The letter from the FISK vice president is evidence that the
Plaintiff was aware of the waiver of the delay claims and therefore
Furthermore, the Plaintiff admitted that they
amendments in connection with a FOIA request (Rec. Doc. 49 at 2
and Rec. Doc. 45-4). The modifications themselves found in Exhibit
C (Rec. Doc. 45-4) should have informed the Plaintiff that the
delay claims were waived before they entered into the Settlement
Agreement. Plaintiff argues that these documents were unsigned and
incomplete documents that failed to include delay claims should
have put the Plaintiff on notice that they were waived. If the
Plaintiff was aware that the delay claims were waived, Plaintiff
could not have justifiably relied on any representation by the
Defendants or make their Settlement Agreement contingent on such
In addition, the plain language of the Settlement Agreement
demonstrates that the Plaintiff should not have justifiably relied
on any outside assurances or promises that were not memorialized
expressly states that it contains the “entire agreement between
inducement or agreement not expressed herein has been made to any
of the Parties” (Rec. Doc. 1-2). Based on the facts of this case,
Settlement Agreement does not constitute grounds for fraud under
Finally, summary judgment is appropriate because “where the
allege misrepresentation relates to facts which could have been
discovered upon investigation or inspection, and where the party
alleging fraud has been granted the opportunity to conduct such an
investigation or inspection before entering the contract, that
party cannot subsequently complain that his consent was vitiated
by fraud.” Smoothie King Franchises, Inc. v. Southside Smoothie &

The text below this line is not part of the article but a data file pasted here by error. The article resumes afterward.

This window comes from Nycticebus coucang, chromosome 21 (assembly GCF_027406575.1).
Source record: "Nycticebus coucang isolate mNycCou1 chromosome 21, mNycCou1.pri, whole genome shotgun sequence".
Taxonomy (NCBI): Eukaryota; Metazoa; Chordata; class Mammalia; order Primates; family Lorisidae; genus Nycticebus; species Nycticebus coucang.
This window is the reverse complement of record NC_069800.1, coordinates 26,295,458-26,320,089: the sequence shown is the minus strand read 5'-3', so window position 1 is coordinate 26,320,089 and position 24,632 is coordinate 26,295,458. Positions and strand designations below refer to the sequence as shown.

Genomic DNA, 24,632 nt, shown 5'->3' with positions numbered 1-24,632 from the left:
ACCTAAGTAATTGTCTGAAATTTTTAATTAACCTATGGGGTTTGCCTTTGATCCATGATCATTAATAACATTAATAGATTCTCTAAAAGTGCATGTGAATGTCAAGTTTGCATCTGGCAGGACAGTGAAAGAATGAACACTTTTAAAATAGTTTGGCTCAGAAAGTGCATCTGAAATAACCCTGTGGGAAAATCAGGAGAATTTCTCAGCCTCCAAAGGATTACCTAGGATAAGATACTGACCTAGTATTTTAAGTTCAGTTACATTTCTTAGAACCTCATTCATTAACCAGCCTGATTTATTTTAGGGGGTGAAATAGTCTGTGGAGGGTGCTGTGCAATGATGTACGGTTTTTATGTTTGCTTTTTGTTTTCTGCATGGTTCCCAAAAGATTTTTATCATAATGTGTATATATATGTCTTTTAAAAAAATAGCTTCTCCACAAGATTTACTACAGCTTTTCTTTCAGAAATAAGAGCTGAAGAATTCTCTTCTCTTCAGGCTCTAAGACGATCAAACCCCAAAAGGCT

Nutrition Ctr., Inc., 2012 U.S. Dist. LEXIS 67620, at*30(E.D. La.
May 14, 2012) aff’d, 516 Fed.Apex. 362 (5th Cir. 2013). Even fraud
misrepresentations have been deemed non-viable where a party could
have investigated the terms of the agreement. Am. Transp. v.
Surveyors, Case No. 15-3971, 2016 U.S. Dist. LEXIS 109617, at*89(E.D. La. Aug. 17, 2016). Plaintiff was a sophisticated party
with legal counsel, Plaintiff should have been able to properly
raise and investigate any concerns it purportedly had concerning
the release of its delay claim. The copy of the modifications,
even if they were unsigned, should have prompted an investigation
as to whether delay damages had been waived.
subcontractor meant that it could not communicate directly with
the Corps and had no choice but to rely on the representations of
the Defendants. Plaintiff argues that it could not call the Corps
in order to verify whether their ability to submit delay claims
had been foreclosed. However, if there was doubt regarding the
terms of the Settlement Agreement, the Plaintiffs should have
continued litigating the case. Plaintiff’s lack of investigation
into the terms of their Settlement Agreement cannot be the basis
for a fraud claim. In light of very convincing evidence of fraud
by movant, we were unable to find an exception that would allow
excusing opponent's above noted deficiencies.
New Orleans, Louisiana, this 10th day of January, 2017.
SENIOR UNITED STATES DISTRICT JUDGE